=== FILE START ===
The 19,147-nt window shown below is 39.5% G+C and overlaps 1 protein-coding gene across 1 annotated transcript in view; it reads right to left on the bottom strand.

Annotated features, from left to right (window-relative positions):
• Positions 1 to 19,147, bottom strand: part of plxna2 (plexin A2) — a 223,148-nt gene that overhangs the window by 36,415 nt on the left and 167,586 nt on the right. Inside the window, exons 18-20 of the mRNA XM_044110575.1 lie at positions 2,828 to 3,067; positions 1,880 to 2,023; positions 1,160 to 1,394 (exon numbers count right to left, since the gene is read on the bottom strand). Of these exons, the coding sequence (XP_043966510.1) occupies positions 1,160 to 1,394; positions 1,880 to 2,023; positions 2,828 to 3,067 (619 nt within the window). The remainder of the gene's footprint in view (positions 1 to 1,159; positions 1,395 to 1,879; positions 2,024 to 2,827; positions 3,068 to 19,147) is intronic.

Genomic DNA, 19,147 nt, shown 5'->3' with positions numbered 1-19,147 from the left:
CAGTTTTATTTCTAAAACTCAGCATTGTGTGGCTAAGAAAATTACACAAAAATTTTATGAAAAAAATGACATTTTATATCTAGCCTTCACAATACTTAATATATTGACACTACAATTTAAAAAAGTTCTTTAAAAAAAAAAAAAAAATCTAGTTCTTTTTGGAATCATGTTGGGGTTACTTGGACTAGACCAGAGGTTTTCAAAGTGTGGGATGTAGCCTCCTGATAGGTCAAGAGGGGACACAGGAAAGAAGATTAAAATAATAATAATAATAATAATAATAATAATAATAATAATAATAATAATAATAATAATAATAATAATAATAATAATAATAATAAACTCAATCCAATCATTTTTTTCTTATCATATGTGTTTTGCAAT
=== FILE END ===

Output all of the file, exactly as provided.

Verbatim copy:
The 19,147-nt window shown below is 39.5% G+C and overlaps 1 protein-coding gene across 1 annotated transcript in view; it reads right to left on the bottom strand.

Annotated features, from left to right (window-relative positions):
• Positions 1 to 19,147, bottom strand: part of plxna2 (plexin A2) — a 223,148-nt gene that overhangs the window by 36,415 nt on the left and 167,586 nt on the right. Inside the window, exons 18-20 of the mRNA XM_044110575.1 lie at positions 2,828 to 3,067; positions 1,880 to 2,023; positions 1,160 to 1,394 (exon numbers count right to left, since the gene is read on the bottom strand). Of these exons, the coding sequence (XP_043966510.1) occupies positions 1,160 to 1,394; positions 1,880 to 2,023; positions 2,828 to 3,067 (619 nt within the window). The remainder of the gene's footprint in view (positions 1 to 1,159; positions 1,395 to 1,879; positions 2,024 to 2,827; positions 3,068 to 19,147) is intronic.

Genomic DNA, 19,147 nt, shown 5'->3' with positions numbered 1-19,147 from the left:
CAGTTTTATTTCTAAAACTCAGCATTGTGTGGCTAAGAAAATTACACAAAAATTTTATGAAAAAAATGACATTTTATATCTAGCCTTCACAATACTTAATATATTGACACTACAATTTAAAAAAGTTCTTTAAAAAAAAAAAAAAAATCTAGTTCTTTTTGGAATCATGTTGGGGTTACTTGGACTAGACCAGAGGTTTTCAAAGTGTGGGATGTAGCCTCCTGATAGGTCAAGAGGGGACACAGGAAAGAAGATTAAAATAATAATAATAATAATAATAATAATAATAATAATAATAATAATAATAATAATAATAATAATAATAATAATAATAATAATAAACTCAATCCAATCATTTTTTTCTTATCATATGTGTTTTGCAAT